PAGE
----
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Articles by Y. T Jeon
Total Records ( 2 ) for Y. T Jeon
  J. Y Hwang , H. S Na , Y. T Jeon , Y. J Ro , C. S Kim and S. H. Do
  Background

In a randomized, double-blind, prospective study, we have evaluated the effect of i.v. infusion of magnesium sulphate during spinal anaesthesia on postoperative analgesia and postoperative analgesic requirements.

Methods

Forty patients undergoing total hip replacement arthroplasty under spinal anaesthesia were included. After the induction of spinal anaesthesia, the magnesium group (Group M) received magnesium sulphate 50 mg kg–1 for 15 min and then 15 mg kg–1 h–1 by continuous i.v. infusion until the end of surgery. The saline group (Group S) received the same volume of isotonic saline over the same period. After surgery, a patient-controlled analgesia (PCA) device containing morphine and ketorolac was provided for the patients. Postoperative pain scores, PCA consumption, and the incidences of shivering, postoperative nausea, and vomiting were evaluated immediately after surgery, and at 30 min, 4, 24, and 48 h after surgery. Serum magnesium concentrations were checked before the induction of anaesthesia, immediately after surgery, and at 1 and 24 h after surgery.

Results

Postoperative pain scores were significantly lower in Group M at 4, 24, and 48 h after surgery (P<0.05). Cumulative postoperative PCA consumptions were also significantly lower in Group M at 4, 24, and 48 h after surgery (P<0.05). Postoperative magnesium concentrations were higher in Group M (P<0.05 at 4, 24, and 48 h after surgery), but no side-effects associated with hypermagnesemia were observed. Haemodynamic variables and the incidences of shivering, nausea, and vomiting were similar in the two groups.

Conclusions

I.V. magnesium sulphate administration during spinal anaesthesia improves postoperative analgesia.

  H. S Na , J. H Lee , J. Y Hwang , J. H Ryu , S. H Han , Y. T Jeon and S. H. Do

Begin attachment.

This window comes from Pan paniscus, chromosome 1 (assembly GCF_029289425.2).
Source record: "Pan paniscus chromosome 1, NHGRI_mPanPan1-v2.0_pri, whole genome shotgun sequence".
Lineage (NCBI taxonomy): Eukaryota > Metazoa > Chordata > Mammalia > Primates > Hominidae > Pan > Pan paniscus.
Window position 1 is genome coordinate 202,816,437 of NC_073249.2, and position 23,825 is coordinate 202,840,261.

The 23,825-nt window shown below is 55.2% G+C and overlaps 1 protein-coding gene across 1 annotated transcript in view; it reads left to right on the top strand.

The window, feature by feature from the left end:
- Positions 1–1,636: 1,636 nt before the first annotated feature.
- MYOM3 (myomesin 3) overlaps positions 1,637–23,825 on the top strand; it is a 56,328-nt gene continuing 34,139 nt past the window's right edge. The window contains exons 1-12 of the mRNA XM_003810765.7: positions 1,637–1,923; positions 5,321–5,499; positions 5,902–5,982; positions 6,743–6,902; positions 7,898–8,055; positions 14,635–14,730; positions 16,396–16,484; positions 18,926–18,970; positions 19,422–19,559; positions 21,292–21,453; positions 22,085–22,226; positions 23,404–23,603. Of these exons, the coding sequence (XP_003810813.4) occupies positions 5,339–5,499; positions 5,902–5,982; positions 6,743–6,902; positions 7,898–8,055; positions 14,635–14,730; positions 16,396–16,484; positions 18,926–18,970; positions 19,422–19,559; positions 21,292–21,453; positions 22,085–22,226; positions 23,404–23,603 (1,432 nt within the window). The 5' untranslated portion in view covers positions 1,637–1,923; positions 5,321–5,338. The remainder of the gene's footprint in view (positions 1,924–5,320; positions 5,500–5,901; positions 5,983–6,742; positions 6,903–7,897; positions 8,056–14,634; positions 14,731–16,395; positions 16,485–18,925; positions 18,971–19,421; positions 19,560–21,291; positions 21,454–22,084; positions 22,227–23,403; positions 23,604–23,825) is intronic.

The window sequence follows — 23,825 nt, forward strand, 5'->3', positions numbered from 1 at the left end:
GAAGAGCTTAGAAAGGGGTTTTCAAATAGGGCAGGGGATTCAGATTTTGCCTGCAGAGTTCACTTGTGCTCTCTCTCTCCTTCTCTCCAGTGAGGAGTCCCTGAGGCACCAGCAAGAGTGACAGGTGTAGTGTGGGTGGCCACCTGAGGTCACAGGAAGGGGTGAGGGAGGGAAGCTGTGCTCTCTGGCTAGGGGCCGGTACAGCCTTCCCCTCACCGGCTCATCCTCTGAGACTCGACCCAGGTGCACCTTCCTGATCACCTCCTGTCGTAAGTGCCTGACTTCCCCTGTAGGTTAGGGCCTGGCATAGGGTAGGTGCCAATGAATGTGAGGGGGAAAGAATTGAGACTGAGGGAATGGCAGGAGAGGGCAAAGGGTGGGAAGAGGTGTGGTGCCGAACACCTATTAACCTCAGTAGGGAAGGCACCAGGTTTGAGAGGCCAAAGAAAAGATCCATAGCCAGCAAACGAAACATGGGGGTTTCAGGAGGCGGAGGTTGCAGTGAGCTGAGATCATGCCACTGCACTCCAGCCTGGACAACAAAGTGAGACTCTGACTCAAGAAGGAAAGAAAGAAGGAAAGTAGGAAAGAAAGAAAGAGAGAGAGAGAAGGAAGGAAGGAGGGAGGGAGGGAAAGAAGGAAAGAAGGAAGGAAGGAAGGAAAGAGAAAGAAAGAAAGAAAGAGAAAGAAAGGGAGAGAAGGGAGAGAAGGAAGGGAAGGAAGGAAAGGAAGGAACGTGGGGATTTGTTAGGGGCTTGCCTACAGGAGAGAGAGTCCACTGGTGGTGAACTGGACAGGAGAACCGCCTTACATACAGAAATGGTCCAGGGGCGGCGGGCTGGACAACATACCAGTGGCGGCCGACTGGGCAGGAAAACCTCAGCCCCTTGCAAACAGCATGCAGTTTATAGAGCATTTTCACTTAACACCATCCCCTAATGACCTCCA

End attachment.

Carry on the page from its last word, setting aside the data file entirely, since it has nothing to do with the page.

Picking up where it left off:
Background

In this double-blind, randomized, placebo-controlled study, we evaluated the effects of magnesium sulphate on neuromuscular blocking agent requirements and analgesia in children with cerebral palsy (CP).

Methods

We randomly divided 61 children with CP undergoing orthopaedic surgery into two groups. The magnesium group (Group M) received magnesium sulphate 50 mg kg–1 i.v. as a bolus and 15 mg kg–1 h–1 by continuous infusion during the operation. The control group (Group S) received the same amount of isotonic saline. Rocuronium was administered 0.6 mg kg–1 before intubation and 0.1 mg kg–1 additionally when train-of-four counts were 2 or more. I.V. fentanyl and ketorolac were used to control postoperative pain. Total infused analgesic volumes and pain scores were evaluated at postoperative 30 min, and at 6, 24, and 48 h.

Results

The rocuronium requirement of Group M was significantly less than that of Group S [0.29 (0.12) vs 0.42 (0.16) mg kg–1 h–1, P<0.05]. Cumulative analgesic consumption in Group M was significantly less after operation at 24 and 48 h (P<0.05), and pain scores in Group M were lower than in Group S during the entire postoperative period (P<0.05). Serum magnesium concentrations in Group M were higher until 24 h after operation (P<0.05). The incidence of postoperative nausea and vomiting and rescue drug injections was similar in the two groups. No shivering or adverse effects related to hypermagnesaemia were encountered.

Conclusions

I.V. magnesium sulphate reduces rocuronium requirements and postoperative analgesic consumption in children with CP.

 
 
 
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